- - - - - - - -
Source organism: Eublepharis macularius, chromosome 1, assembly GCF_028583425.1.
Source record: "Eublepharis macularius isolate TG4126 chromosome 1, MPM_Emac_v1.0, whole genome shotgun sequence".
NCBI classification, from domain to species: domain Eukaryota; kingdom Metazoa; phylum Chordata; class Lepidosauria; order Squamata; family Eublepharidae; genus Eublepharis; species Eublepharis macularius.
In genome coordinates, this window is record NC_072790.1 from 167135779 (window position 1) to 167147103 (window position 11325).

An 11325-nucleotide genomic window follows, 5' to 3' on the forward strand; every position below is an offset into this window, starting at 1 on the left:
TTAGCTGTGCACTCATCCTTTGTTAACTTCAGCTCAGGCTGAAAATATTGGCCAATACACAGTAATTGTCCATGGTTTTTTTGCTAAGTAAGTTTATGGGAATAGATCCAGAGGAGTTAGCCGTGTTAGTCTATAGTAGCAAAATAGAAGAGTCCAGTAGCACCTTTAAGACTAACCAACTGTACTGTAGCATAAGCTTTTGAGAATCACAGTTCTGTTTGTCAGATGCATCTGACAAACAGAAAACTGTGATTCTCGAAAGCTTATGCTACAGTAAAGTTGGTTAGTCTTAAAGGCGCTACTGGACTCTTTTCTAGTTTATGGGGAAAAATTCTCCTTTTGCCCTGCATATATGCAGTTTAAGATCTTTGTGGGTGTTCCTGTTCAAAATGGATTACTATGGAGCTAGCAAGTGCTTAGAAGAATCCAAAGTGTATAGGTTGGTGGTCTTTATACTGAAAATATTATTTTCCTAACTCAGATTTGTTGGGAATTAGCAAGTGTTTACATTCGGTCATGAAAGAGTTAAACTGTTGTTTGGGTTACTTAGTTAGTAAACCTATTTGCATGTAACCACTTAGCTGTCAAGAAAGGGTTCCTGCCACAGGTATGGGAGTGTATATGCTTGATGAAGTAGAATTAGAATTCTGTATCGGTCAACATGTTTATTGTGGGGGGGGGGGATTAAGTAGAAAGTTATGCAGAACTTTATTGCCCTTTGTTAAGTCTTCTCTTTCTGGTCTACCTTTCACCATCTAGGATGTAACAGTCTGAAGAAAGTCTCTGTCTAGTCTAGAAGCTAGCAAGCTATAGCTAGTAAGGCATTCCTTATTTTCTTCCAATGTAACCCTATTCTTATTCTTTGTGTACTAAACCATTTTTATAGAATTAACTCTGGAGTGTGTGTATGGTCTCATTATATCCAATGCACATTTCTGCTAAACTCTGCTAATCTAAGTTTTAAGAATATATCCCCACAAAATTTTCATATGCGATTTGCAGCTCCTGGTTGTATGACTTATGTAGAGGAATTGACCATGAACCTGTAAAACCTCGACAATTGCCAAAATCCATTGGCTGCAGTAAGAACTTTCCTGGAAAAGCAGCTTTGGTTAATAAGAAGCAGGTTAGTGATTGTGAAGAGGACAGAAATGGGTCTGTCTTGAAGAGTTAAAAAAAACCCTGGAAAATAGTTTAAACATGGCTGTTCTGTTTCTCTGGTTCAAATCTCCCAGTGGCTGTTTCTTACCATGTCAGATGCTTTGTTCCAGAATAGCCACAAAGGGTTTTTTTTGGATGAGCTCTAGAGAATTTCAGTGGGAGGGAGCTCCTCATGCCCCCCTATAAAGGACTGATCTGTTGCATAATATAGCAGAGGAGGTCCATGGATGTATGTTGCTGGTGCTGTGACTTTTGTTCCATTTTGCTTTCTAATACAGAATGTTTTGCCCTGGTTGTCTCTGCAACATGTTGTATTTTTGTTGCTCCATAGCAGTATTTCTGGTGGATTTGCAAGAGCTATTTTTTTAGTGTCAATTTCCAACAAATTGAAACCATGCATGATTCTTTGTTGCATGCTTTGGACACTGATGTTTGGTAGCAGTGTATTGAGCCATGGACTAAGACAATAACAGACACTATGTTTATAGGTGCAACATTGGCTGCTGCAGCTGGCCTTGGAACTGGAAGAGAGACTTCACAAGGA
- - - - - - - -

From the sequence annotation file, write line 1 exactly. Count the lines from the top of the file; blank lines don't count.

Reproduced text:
Source organism: Eublepharis macularius, chromosome 1, assembly GCF_028583425.1.